Tuesday, February 9, 2016

News: The 2012 Barrymore Awards

The Philadelphia Theatre Company and Wilma Theater are the big winners of this year's Barrymore Awards, in what may be the final curtain for the theater honors that recognize work on the region's stages. Inquirer theater critic Howard Shapiro reports.

News: The 2012 Barrymore Awards


By Howard Shapiro


The Philadelphia Theatre Company and Wilma Theater are the big winners of this year's Barrymore Awards, in what may be the final curtain for the theater honors that recognize work on the region's stages.

Together, the two companies on Broad Street's Avenue of the Arts won a dozen  awards, covering more than half of the 22 performance and stagecraft categories,  with four apiece for Body Awareness and The Scottsboro Boys.  Pig Iron Theatre Company also won four for a single production, its 2011 Live  Arts Festival Twelfth Night.

In all, eight companies in the region staged the 11 plays that won 2011-12  Barrymores for actors, directors, and stagecraft artists, which are being  announced Tuesday through e-mail and the Internet by the Theatre Alliance of  Greater Philadelphia.

The alliance, which first presented the Barrymores in 1995 and has since  overseen them, dissolved  this year, and the future of the awards - the  organization's most visible function - is unresolved. No Barrymores will be  given for the current season.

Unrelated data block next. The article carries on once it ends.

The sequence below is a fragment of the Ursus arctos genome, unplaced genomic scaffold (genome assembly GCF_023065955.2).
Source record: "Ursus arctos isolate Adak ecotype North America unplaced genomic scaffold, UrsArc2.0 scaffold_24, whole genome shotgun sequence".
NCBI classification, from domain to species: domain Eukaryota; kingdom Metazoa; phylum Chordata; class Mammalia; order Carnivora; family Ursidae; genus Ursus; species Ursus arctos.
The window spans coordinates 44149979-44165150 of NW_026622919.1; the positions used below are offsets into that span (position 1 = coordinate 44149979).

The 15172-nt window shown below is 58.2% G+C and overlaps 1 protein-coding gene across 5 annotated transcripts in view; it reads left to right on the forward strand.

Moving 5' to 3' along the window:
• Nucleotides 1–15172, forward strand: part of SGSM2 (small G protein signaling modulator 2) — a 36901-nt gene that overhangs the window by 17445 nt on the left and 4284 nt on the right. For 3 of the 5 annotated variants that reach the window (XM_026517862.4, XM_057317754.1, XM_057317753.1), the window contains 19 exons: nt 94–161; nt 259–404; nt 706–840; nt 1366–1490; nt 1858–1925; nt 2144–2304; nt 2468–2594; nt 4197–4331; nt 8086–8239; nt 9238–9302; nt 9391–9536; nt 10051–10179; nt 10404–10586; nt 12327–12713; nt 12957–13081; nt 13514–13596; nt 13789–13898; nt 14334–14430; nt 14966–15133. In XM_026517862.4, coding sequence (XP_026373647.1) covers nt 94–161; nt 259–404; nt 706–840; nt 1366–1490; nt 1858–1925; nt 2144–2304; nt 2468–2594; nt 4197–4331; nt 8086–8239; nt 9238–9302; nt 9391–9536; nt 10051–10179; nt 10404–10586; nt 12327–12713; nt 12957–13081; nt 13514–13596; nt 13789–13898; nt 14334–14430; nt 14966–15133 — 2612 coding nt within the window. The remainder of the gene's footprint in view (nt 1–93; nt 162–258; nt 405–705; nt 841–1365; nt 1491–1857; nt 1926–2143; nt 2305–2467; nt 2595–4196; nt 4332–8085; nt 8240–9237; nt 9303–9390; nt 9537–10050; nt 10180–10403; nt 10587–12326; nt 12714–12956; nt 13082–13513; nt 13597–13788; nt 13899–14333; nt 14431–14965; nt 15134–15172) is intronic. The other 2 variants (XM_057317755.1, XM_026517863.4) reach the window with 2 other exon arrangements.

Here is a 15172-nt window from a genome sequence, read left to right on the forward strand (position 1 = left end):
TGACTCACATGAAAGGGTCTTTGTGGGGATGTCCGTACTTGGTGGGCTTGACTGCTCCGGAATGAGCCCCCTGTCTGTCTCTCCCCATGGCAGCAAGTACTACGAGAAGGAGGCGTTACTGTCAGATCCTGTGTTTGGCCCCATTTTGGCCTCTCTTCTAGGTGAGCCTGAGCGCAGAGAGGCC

The Philadelphia Theatre Company, which performs at its Suzanne Roberts  Theatre, won four of its seven awards for The Scottsboro Boys,  including best musical. After Scottsboro's run on Broadway, the company  became the first regional theater to produce the show by John Kander and the  late Fred Ebb, with a book by David Thompson - and did so with much of the team  that originated it.

The edgy Scottsboro Boys tells the true story of nine African  American boys arrested on a trumped-up rape charge in 1931 in Alabama. The  entire cast won the Barrymore for ensemble acting in a musical, and Rodney Hicks  and Forrest McClendon won for best musical actor and supporting actor,  respectively.